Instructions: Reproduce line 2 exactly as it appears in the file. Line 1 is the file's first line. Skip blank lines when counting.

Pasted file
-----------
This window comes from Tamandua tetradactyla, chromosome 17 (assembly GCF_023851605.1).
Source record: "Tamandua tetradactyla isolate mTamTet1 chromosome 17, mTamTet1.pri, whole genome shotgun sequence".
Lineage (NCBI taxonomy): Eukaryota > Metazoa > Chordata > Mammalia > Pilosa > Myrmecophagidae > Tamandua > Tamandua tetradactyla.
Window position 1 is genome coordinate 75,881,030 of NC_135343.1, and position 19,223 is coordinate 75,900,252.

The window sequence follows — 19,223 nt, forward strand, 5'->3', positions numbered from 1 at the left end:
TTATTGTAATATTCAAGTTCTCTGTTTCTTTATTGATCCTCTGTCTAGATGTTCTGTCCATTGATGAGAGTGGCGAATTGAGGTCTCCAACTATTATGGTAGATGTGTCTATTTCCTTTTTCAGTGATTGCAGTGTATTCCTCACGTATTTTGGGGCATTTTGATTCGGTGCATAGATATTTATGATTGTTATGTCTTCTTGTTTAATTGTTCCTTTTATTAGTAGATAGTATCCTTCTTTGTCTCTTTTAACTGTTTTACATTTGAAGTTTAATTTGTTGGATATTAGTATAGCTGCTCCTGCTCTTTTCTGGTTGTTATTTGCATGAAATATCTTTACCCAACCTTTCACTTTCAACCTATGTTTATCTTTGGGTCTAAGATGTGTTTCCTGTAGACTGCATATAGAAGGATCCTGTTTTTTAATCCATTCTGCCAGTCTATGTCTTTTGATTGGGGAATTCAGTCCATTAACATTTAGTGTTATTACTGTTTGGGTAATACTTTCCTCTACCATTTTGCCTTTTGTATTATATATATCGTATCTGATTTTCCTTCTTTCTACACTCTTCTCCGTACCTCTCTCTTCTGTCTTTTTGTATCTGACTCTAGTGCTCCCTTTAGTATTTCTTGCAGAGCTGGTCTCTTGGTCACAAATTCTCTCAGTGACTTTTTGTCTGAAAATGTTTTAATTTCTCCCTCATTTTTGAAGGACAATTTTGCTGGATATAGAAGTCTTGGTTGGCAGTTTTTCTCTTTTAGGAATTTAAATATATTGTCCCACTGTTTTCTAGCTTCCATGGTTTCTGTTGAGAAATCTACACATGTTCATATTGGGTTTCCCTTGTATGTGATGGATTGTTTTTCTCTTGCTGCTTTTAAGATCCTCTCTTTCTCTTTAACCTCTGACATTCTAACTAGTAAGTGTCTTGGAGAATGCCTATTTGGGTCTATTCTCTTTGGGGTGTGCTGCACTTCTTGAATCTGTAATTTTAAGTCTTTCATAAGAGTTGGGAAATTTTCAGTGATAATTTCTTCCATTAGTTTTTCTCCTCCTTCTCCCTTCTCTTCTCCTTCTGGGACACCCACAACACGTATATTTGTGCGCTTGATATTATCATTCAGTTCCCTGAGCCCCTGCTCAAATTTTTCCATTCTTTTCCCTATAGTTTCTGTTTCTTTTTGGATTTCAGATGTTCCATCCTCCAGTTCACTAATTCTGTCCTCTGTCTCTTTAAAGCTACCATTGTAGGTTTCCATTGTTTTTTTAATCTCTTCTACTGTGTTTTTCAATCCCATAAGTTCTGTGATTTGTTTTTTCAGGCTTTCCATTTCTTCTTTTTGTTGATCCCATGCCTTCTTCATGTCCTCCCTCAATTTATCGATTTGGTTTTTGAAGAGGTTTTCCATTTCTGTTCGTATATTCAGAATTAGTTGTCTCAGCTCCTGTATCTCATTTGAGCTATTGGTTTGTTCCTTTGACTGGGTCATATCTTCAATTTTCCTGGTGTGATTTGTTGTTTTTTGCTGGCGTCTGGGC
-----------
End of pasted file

Source record: "Tamandua tetradactyla isolate mTamTet1 chromosome 17, mTamTet1.pri, whole genome shotgun sequence".